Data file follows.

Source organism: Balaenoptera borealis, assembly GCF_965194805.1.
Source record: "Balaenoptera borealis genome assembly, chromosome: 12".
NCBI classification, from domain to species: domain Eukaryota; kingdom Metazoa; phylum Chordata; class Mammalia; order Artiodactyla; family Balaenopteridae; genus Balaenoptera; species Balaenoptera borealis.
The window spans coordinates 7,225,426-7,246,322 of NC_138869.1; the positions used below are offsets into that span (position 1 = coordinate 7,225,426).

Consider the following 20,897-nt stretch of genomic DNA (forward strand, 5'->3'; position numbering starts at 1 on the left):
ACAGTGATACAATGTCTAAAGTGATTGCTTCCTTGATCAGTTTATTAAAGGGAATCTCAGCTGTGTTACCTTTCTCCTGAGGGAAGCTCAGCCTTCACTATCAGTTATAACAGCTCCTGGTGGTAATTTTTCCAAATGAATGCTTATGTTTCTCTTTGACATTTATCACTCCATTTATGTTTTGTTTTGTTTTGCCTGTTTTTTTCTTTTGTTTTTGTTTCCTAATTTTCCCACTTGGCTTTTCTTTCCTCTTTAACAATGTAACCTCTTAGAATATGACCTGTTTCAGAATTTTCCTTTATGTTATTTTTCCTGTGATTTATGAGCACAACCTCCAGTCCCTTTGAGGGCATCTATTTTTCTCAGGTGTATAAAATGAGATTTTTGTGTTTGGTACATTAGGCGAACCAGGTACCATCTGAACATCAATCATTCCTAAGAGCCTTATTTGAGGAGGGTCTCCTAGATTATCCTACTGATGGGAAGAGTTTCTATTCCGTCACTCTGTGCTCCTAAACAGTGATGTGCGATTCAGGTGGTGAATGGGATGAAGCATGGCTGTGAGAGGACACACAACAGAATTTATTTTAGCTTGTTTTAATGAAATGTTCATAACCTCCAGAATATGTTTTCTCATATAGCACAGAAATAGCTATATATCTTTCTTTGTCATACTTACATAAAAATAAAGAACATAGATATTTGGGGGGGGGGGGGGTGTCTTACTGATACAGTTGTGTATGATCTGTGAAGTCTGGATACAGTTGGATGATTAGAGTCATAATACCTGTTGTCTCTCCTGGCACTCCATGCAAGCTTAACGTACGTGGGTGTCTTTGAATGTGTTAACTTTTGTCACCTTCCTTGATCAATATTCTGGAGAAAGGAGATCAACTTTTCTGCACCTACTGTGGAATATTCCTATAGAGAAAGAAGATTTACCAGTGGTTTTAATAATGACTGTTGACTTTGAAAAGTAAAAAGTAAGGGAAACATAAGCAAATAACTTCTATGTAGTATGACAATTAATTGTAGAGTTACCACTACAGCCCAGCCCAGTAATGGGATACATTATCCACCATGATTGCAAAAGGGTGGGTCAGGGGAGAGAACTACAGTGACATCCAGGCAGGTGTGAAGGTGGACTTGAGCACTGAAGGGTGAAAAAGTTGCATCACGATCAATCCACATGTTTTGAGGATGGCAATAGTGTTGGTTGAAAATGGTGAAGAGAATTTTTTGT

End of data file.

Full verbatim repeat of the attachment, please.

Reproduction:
Source organism: Balaenoptera borealis, assembly GCF_965194805.1.
Source record: "Balaenoptera borealis genome assembly, chromosome: 12".
NCBI classification, from domain to species: domain Eukaryota; kingdom Metazoa; phylum Chordata; class Mammalia; order Artiodactyla; family Balaenopteridae; genus Balaenoptera; species Balaenoptera borealis.
The window spans coordinates 7,225,426-7,246,322 of NC_138869.1; the positions used below are offsets into that span (position 1 = coordinate 7,225,426).

Consider the following 20,897-nt stretch of genomic DNA (forward strand, 5'->3'; position numbering starts at 1 on the left):
ACAGTGATACAATGTCTAAAGTGATTGCTTCCTTGATCAGTTTATTAAAGGGAATCTCAGCTGTGTTACCTTTCTCCTGAGGGAAGCTCAGCCTTCACTATCAGTTATAACAGCTCCTGGTGGTAATTTTTCCAAATGAATGCTTATGTTTCTCTTTGACATTTATCACTCCATTTATGTTTTGTTTTGTTTTGCCTGTTTTTTTCTTTTGTTTTTGTTTCCTAATTTTCCCACTTGGCTTTTCTTTCCTCTTTAACAATGTAACCTCTTAGAATATGACCTGTTTCAGAATTTTCCTTTATGTTATTTTTCCTGTGATTTATGAGCACAACCTCCAGTCCCTTTGAGGGCATCTATTTTTCTCAGGTGTATAAAATGAGATTTTTGTGTTTGGTACATTAGGCGAACCAGGTACCATCTGAACATCAATCATTCCTAAGAGCCTTATTTGAGGAGGGTCTCCTAGATTATCCTACTGATGGGAAGAGTTTCTATTCCGTCACTCTGTGCTCCTAAACAGTGATGTGCGATTCAGGTGGTGAATGGGATGAAGCATGGCTGTGAGAGGACACACAACAGAATTTATTTTAGCTTGTTTTAATGAAATGTTCATAACCTCCAGAATATGTTTTCTCATATAGCACAGAAATAGCTATATATCTTTCTTTGTCATACTTACATAAAAATAAAGAACATAGATATTTGGGGGGGGGGGGGGTGTCTTACTGATACAGTTGTGTATGATCTGTGAAGTCTGGATACAGTTGGATGATTAGAGTCATAATACCTGTTGTCTCTCCTGGCACTCCATGCAAGCTTAACGTACGTGGGTGTCTTTGAATGTGTTAACTTTTGTCACCTTCCTTGATCAATATTCTGGAGAAAGGAGATCAACTTTTCTGCACCTACTGTGGAATATTCCTATAGAGAAAGAAGATTTACCAGTGGTTTTAATAATGACTGTTGACTTTGAAAAGTAAAAAGTAAGGGAAACATAAGCAAATAACTTCTATGTAGTATGACAATTAATTGTAGAGTTACCACTACAGCCCAGCCCAGTAATGGGATACATTATCCACCATGATTGCAAAAGGGTGGGTCAGGGGAGAGAACTACAGTGACATCCAGGCAGGTGTGAAGGTGGACTTGAGCACTGAAGGGTGAAAAAGTTGCATCACGATCAATCCACATGTTTTGAGGATGGCAATAGTGTTGGTTGAAAATGGTGAAGAGAATTTTTTGT